I Know It Is My Party. Why Don't New Democrats Know The Same?
by Chris Bowers, Sun Oct 29, 2006 at 10:22:02 PM EST
The netroots and the progressive movement have as much of an ownership claim to the Democratic Party as anyone else. We follow the rules, and we have provided an absolutely enormous amount of support to the party. As we work to move into the infrastructure of the party, LieberDems and "New Dems" alike do everything they can to distance themselves from they party. Lieberman's actions following the primary, as well as the actions of those Democrats who continue to support him, make it clear that it is in fact the Lieberman-Tauscher-DLC types view the party, its rules, and its members as a convenience to be easily tossed aside when they interfere with a personal path to power. This is our party as much as it is theirs. Hell, by now it is more our party than it is theirs. Lieberman and his supporters have become the new Naderites in our midst.
That alone means it will be our victory more than it will be theirs. Any Democrat who works to distance himself or herself from the Democratic Party cannot claim responsibility for a Democratic Party victory. That should be obvious enough. It should be just as obvious that I will never be kicked out of this party by those who view it as a personal convenience rather than as a necessary and vital form of solidarity. We need a broad coalition in order to govern, and neither conservatives nor progressive will ever be thoroughly purged from a Democratic governing coalition. Nor should they be, considering our nation's diversity and historical tolerance for dissent. To keep the coalition together, we need to do three things. First, we all must have an ownership stake. Second, we must all agree to act within mutually agreed upon rules to resolve intra-coalition conflicts. Third, we have to all be working for each other, despite our differences.
When we are told that we are driving the party off a cliff, it becomes clear that whoever made that comment it is not working for everyone in the coalition. That person is distancing herself form the party, as we move closer toward it. That alone means it will never be her victory more than it will be ours, no matter what numbers she cites. You can't run against / from X and then claim you catalyzed X's victory (well, maybe you can, considering the frequent illogic of our national political discourse). It also becomes clear that that person has less of an ownership stake, and is less willing to follow party rules if they don't suit her. She isn't willing to make the sacrifices that will allow us to govern together--she only wants to govern for herself and with a few of her friends. When a person like that rises to prominence in the party, that person becomes destructive to the party as a whole. In my book, that becomes the number one reason to run a primary challenge against someone. That's why I was on board with Lamont from before he even announced. Lieberman's Nader-like trashing of the Democratic Party for personal gain was a long-term pattern in his behavior. Iraq and his refusal to accept primary results are just some of the latest examples of that behavior.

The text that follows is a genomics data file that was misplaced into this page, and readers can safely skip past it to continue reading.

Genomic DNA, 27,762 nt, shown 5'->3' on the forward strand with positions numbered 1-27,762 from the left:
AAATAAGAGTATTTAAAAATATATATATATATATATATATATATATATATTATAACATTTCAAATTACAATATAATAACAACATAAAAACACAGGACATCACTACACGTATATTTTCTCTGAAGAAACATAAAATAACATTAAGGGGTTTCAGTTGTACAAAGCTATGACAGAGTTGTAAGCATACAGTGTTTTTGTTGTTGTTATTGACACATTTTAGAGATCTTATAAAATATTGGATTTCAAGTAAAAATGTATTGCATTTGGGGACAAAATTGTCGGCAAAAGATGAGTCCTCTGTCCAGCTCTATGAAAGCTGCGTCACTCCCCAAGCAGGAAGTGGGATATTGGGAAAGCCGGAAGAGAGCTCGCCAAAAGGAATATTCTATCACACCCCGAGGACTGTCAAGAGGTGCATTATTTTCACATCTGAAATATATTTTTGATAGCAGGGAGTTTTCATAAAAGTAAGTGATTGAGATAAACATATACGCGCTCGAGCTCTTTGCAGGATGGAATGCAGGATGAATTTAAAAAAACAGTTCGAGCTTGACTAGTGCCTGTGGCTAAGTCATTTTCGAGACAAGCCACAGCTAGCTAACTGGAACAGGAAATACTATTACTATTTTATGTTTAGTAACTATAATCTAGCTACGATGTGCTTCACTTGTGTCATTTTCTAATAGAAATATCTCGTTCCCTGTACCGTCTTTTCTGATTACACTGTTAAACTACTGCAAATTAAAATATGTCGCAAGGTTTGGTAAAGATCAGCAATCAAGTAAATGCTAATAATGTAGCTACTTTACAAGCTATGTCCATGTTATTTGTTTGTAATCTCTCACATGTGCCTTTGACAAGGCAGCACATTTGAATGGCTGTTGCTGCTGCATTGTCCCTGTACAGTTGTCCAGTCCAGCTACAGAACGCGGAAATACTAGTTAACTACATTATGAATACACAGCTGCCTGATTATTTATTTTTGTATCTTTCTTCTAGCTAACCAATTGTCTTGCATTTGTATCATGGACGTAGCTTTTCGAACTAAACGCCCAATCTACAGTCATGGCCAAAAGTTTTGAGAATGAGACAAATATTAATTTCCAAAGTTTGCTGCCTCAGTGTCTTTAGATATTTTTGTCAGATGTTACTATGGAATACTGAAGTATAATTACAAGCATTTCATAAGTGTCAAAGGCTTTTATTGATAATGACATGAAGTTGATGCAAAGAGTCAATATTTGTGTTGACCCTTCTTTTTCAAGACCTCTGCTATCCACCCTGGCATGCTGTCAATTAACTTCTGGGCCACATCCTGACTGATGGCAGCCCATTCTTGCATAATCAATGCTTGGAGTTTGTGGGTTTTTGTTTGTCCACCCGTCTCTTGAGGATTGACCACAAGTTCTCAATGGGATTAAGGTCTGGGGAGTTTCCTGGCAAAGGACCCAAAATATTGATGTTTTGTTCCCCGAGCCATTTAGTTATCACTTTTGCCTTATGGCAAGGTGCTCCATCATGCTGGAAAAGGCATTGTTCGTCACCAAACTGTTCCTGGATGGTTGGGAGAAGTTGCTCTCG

I am a progressive, and I joined the Democratic coalition because that is where progressives belong. Just one look at the opposing coalition should make that clear. Fighting for progressives and fighting for Democrats does not in any way seem like a conflict to me. That goes for every time I support a conservative Democrat in a general election. As long as we all follow the guidelines I laid out above, it shouldn't be a problem for centrists and conservatives in our coalition to see no conflict here either. I desperately wish that lack of conflict is something more non-progressives in our coalition would come to understand, because as long as we are selling each other down the river for personal gain, our coalition stands no chance of governing to the benefit of the American people, winning elections, or even functioning as an effective opposition to Republican rule.
The actions of the progressive movement over the past several years have made it clear that we know it is our party. I hope those New Democrats and LieberDems who denigrate the progressive movement and the party's left wing at every turn will come to realize that it is their party too. It has been a long time since many of them they acted like they knew that, but we would all be a lot better off if they knew and acted like they did.